How do you know if AI will be the solution to your problem? And are your data even ready for it?
I frequently hear from contacts in the digital business space that they urgently want to get started on AI, to get the first learnings. This is mainly pushed by C-level executives or fortunate individuals in positions of wealth and business acumen who drive their brand new intelligent cars and subscribe to Elon Musks’ vision of…everything.
Alas, we must recognize that the AI programming in a self-driving car has taken billions of gigabytes of data and compute-hours to develop and tune. Alone, the car’s AI’s maintenance is a tremendous task, requiring many people with various skills.
Self-driving cars have three benefits in terms of success for AI.
- They generate a lot of high-quality data (to improve and train the next version of AI).
- The output result is just four controls (speed, brake, left, right).
- The input they consume is “just” video and has a closed domain purpose (in this case, navigating traffic).
Your business data, however, is an entirely different matter!
Some companies have a lot of data. Recently, I was working on a project for a team that had a dataset of 45 million data points. They explained they had a particular error, and they wanted to forecast when this error occurred. Anecdotally, this was supposed to happen every two weeks and with one full year of data (45M), we should be OK.
What happened was that there were issues every week, but not the kind they were looking for. What they were looking for was only happening five times over the one year of data we had, and we had to conclude that we would not be able to make anything meaningful in terms of AI to identify the error early on.
In this case, the outcome was the decision not to do an AI project. The analysis concluded that it would not benefit us to use AI to solve the problem. Instead, good old statistics came to the rescue, and we found an excellent solution to identify and classify the important from the less important errors. We handed over the algorithm, and the project ended.
In another scenario, AI will definitely be the right choice to solve a given problem, but it’s by no mean a given that it will work in any case. To identify this, we want to perform the pre-AI analysis of the data provided. The analysis will focus on the desired goals and what data, with what frequency, can affect the goal. In the car’s case, it’s easy, “just don’t crash.” In business data, identifying this goal is orders of magnitude more difficult.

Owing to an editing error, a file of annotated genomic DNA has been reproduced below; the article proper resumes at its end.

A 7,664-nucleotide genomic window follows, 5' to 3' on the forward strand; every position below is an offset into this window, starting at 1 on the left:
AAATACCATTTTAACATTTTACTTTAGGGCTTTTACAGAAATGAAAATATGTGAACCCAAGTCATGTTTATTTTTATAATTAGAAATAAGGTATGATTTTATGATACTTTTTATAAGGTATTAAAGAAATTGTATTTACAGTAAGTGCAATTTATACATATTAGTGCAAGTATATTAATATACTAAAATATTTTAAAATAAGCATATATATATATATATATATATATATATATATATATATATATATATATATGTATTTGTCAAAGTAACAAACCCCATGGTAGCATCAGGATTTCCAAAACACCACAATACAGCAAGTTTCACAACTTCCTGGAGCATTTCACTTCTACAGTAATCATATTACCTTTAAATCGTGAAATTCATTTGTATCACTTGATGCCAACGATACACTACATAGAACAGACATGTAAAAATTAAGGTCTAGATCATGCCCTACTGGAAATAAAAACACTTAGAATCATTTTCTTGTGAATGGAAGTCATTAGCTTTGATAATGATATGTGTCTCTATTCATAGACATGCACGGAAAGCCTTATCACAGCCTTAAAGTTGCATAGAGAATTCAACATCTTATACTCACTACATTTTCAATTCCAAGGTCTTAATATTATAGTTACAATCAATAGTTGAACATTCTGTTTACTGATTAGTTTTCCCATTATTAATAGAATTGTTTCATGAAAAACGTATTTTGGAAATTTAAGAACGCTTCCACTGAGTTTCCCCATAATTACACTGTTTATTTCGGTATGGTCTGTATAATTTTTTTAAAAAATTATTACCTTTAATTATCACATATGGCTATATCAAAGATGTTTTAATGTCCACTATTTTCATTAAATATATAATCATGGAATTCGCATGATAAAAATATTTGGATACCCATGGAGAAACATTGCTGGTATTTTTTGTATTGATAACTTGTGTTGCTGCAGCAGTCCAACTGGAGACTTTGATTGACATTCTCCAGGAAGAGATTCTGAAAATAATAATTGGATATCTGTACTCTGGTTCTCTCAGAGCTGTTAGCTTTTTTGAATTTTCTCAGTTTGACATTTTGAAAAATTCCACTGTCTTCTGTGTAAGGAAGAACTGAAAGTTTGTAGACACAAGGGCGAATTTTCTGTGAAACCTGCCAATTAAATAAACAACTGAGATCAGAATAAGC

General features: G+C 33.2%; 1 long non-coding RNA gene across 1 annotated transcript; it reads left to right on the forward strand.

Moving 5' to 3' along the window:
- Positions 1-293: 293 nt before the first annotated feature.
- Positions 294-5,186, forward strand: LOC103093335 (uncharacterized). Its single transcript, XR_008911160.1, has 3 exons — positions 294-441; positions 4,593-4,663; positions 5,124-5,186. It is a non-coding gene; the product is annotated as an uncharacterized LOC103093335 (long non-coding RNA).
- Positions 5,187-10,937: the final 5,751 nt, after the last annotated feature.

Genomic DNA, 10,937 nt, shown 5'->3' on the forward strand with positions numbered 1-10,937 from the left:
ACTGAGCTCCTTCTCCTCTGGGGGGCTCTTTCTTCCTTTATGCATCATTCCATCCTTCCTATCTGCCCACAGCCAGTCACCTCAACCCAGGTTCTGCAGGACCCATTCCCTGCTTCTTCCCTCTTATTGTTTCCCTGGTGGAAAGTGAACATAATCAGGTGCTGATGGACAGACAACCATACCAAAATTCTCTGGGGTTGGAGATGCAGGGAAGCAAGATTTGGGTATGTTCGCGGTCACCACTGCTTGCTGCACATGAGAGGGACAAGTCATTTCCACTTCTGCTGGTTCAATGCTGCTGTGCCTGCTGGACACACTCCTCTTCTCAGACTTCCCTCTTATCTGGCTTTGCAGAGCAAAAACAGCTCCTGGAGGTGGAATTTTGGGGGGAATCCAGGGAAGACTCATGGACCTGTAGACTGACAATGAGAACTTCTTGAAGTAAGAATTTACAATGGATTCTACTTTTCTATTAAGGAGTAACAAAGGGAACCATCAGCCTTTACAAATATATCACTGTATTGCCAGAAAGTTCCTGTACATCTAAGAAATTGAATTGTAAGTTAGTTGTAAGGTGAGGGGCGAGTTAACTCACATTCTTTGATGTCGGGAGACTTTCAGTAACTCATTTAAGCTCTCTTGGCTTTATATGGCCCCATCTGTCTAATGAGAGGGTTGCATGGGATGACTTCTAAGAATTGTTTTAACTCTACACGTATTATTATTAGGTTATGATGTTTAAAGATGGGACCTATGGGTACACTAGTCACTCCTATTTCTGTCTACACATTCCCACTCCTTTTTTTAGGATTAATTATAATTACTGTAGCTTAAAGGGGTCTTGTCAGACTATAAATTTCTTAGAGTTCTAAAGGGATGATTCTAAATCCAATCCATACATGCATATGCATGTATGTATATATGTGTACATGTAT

How do I know if my data are ready for AI?
It can be challenging to tell but, generally, AI works well for finding patterns. The rule of thumb is that if a human cannot provide a relatively large set of examples to identify the situations we want to detect automatically with AI, it will be difficult.
Getting a human to classify, e.g., images or sounds is a well-known case of AI working well. However, detecting the historical factors leading up to a customer taking the leap and buying a particular product entails a whole new complexity level.
There are promising prospects concerning business data in quality control where the report showing “rejected products” will serve very well as a training set. It could also be in customer segmentation to know who the “bad” customers are, which can serve as a training set.
Just add the data, cook on full heat for a couple of hours on one of our supercomputers and get the result.
Using AI, there is also an option to identify the factors affecting the desired outcome. In other words, you can ask, “what makes a good customer?”. What made the best ten productions run the best? What parameters? Was it the employees, the materials, the sunshine, the afternoon cake in the canteen? Well, just add the data, cook on full heat for a couple of hours on one of our supercomputers and get the result. -It’s not that easy, but still, it’s not rocket science with the tools available.
Some time ago, we evaluated a project concerning microscopy imaging of crystalline structures in metal, but again, that’s images and thus on the “easy” end of the scale. That project broke on IT infrastructure. Someone needed to get the data from the microscope to the cloud and back; That can be expensive, but it’s another excellent learning from our past projects. If you decide to take the next step after an AI pre-analysis, you may need to invest in additional software, subscriptions for cloud services, and new processes.
In summary: Image, video streams, as used by cars, mobile phones, and YouTube, is the “easy” part, as a well-known set of requirements and methodologies apply. Corporate transactional data of various kinds are more challenging to work with, but the benefit is also equally high. Imagine being able to do something that may be difficult but will be out of your competitors’ reach for years to come.
If you are unsure and want to know if your data are ready for AI, give me a call. The process is quite simple and will require minimal effort on your part. At Innovation Lab, we will crunch the numbers, provide you with feedback on your readiness, and suggest a path forward. You’re also more than welcome to take a look at this whitepaper describing a product that can help you get started on your first AI project (in Danish).